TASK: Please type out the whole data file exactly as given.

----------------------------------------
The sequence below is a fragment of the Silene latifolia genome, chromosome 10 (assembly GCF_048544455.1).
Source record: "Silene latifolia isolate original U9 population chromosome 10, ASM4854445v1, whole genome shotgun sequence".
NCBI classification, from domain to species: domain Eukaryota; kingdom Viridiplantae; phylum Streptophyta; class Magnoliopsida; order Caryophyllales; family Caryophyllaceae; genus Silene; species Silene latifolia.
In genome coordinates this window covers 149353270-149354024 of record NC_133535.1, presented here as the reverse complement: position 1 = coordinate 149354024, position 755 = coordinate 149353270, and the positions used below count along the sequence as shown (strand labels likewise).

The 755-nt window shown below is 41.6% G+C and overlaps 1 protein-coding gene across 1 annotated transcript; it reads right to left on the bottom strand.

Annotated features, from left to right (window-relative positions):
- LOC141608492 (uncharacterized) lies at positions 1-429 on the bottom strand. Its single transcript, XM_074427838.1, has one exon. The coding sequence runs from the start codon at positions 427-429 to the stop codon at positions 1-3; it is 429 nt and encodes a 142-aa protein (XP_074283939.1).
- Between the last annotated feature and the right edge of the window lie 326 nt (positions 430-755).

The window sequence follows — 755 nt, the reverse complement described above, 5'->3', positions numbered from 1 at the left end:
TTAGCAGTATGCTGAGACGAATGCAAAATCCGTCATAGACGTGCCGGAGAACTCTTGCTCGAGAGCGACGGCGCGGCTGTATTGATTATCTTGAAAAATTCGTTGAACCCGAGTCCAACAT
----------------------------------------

The sequence below is a fragment of the Silene latifolia genome, chromosome 10 (assembly GCF_048544455.1).
Source record: "Silene latifolia isolate original U9 population chromosome 10, ASM4854445v1, whole genome shotgun sequence".
NCBI classification, from domain to species: domain Eukaryota; kingdom Viridiplantae; phylum Streptophyta; class Magnoliopsida; order Caryophyllales; family Caryophyllaceae; genus Silene; species Silene latifolia.
In genome coordinates this window covers 149353270-149354024 of record NC_133535.1, presented here as the reverse complement: position 1 = coordinate 149354024, position 755 = coordinate 149353270, and the positions used below count along the sequence as shown (strand labels likewise).

The 755-nt window shown below is 41.6% G+C and overlaps 1 protein-coding gene across 1 annotated transcript; it reads right to left on the bottom strand.

Annotated features, from left to right (window-relative positions):
- LOC141608492 (uncharacterized) lies at positions 1-429 on the bottom strand. Its single transcript, XM_074427838.1, has one exon. The coding sequence runs from the start codon at positions 427-429 to the stop codon at positions 1-3; it is 429 nt and encodes a 142-aa protein (XP_074283939.1).
- Between the last annotated feature and the right edge of the window lie 326 nt (positions 430-755).

The window sequence follows — 755 nt, the reverse complement described above, 5'->3', positions numbered from 1 at the left end:
TTAGCAGTATGCTGAGACGAATGCAAAATCCGTCATAGACGTGCCGGAGAACTCTTGCTCGAGAGCGACGGCGCGGCTGTATTGATTATCTTGAAAAATTCGTTGAACCCGAGTCCAACAT